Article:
REVIEW: Doctor Who 8×02 “Into the Dalek”


The 9th Doctor was once told by a solitary warrior of Skaro that he ‘would make a good Dalek’. Now, another solitary warrior of Skaro is telling the 12th Doctor that ‘you are a good Dalek’. Scribbled in partnership between Moffat and the ever-brilliant Phil Ford (Torchwood, New Captain Scarlet), our second adventure with the 12th Doctor continues to intrigue viewers with his new persona while building up a delicate sense of identify for this new series.

‘Into the Dalek’ follows a band of galactic rebels who, on the run from the Daleks, inadvertently manage to capture one that’s damaged to the point where it’s loosing all sense of evil. Meanwhile, Clara is swooning for a new teacher at her school, an ex-soldier who seems to be struggling in adjusting to his post-army surroundings.

And in-between these two worlds, the Doctor does what he does best – meddling. The Doctor, Clara, and two rebel soldiers soon find themselves shrunk and injected inside the Dalek in order to ascertain why it’s in such a dire condition. And why exactly does the Doctor literally dive into the mind of his greatest enemy? ‘How can I resist?’ are the words he utters on hearing the Dalek’s plea for help.

After the non-new-fan-friendly continuity-heavy debut, ‘Into the Dalek’ continues to offer a very warped persona of the Doctor. His growing flippancy for human life is becoming a source for some wonderful comedy, even if the rebels he’s trying to help don’t always appreciate his puns. Clara also displays why she’s the perfect companion for the 12th Doctor, their clash of agendas and morals in this episode crank the drama up to eleven.

Without spoiling the episode too much, the Doctor embarks on a doomed attempt to convert a stray Dalek from being good to bad, and then back again. But this being Doctor Who, its never as simple as that. Outwardly, before this episode even begins, we automatically assume the Doctor to be this episode’s hero and the Dalek to be the enemy. But ‘Into the Dalek’ offers some marvellous subversion with these personas, showing how the Doctor’s attempts at converting the Dalek to good lead the Dalek in question (nicknamed Rusty by the Doctor) to see all to clearly his hatred for the Skaro soldiers.

It’s still nowhere near the intensity of Christopher Eccleston’s encounter with a stray Dalek, but it offers more engaging glimpses into this new devilish Doctor. Strangely though, this has the effect of leaving the story itself to one side, just like it did in ‘Deep Breath’. The intriguing Missy and her picturesque heaven pop up again, lending the episode a Bad Wolf-flavour build up in this series’ story arc, but that’s all she does – pop-up.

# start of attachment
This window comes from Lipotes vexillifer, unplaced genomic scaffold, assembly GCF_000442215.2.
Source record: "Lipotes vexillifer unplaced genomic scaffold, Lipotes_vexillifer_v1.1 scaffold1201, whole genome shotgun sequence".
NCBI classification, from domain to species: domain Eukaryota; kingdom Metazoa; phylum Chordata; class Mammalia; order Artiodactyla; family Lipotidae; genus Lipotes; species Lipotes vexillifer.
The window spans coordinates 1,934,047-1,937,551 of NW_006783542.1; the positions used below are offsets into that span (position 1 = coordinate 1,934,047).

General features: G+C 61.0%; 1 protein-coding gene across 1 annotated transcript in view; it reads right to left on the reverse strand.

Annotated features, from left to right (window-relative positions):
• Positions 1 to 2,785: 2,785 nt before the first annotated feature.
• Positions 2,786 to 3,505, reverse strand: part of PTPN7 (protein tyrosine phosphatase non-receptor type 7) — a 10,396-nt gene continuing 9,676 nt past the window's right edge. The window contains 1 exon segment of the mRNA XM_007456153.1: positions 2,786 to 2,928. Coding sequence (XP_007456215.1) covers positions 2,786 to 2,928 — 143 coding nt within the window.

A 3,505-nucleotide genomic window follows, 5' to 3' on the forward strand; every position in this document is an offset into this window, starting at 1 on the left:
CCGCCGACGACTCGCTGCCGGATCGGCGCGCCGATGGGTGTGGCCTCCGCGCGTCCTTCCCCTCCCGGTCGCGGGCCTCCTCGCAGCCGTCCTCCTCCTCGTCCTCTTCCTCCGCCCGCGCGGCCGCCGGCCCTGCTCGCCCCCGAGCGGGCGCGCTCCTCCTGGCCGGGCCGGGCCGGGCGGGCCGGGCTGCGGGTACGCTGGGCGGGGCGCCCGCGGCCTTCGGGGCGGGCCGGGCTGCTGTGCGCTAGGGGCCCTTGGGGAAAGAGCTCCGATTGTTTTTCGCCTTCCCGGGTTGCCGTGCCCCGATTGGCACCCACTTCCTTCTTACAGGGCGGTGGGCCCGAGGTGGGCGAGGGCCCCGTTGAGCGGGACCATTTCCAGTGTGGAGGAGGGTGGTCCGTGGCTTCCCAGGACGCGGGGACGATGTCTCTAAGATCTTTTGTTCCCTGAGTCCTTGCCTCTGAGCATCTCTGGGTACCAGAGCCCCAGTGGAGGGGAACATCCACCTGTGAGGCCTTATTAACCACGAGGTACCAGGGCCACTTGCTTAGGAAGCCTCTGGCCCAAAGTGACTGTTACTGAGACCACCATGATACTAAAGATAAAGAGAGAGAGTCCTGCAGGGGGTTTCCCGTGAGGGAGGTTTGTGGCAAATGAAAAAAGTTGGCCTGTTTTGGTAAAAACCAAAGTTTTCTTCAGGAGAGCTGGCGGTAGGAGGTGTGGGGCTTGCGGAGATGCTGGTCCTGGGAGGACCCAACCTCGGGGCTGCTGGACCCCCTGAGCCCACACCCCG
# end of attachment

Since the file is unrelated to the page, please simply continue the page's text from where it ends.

‘Into the Dalek’ isn’t a bad episode, not by any stretch. It offers an intriguing scope of agendas for its characters, but there I go again, talking more about the episode’s characters! One blunder is that the episode itself is just about without context. Where did these rebels come from? Why are they fighting the Daleks? How/why exactly did the Doctor manage to save Journey in time? Without these answers, do we really care whether or not the Daleks wipe out this little band of humans? Maybe not.

However, is lowering the importance of the plot really a bad thing? Doctor Who has gone through countless plots that in their scope and ambition stretch further than the Doctor himself has ever travelled, so does this mean its time to push those ambitions into new directions and alter the series into a character drama? Arguably, this is what Doctor Who has been all along, but these two episodes seem far more invested in characters than story. That, after all, is the key to any good story – characters that come into conflict with each other.

And thank the lord we have such engulfing characters. The child-friendly-giddiness of Matt Smith appears to have finally been put to bed, and in its place we’re given a Doctor who is malevolent but not without consequence, aggressive but not without humour, and clueless but not without a plan.

The much-hyped question of this series, almost its tagline, is finally revealed here as well. The Doctor sits beside Clara and asks her ‘Am I a good man?’. If this episode is anything to go by, and for the sake of the remainder of this series, I really hope not. But let’s have a bit of plot as well, please?

What did you make of ‘Into the Dalek’? Let us know in the comments section below!

About the author

Fred McNamara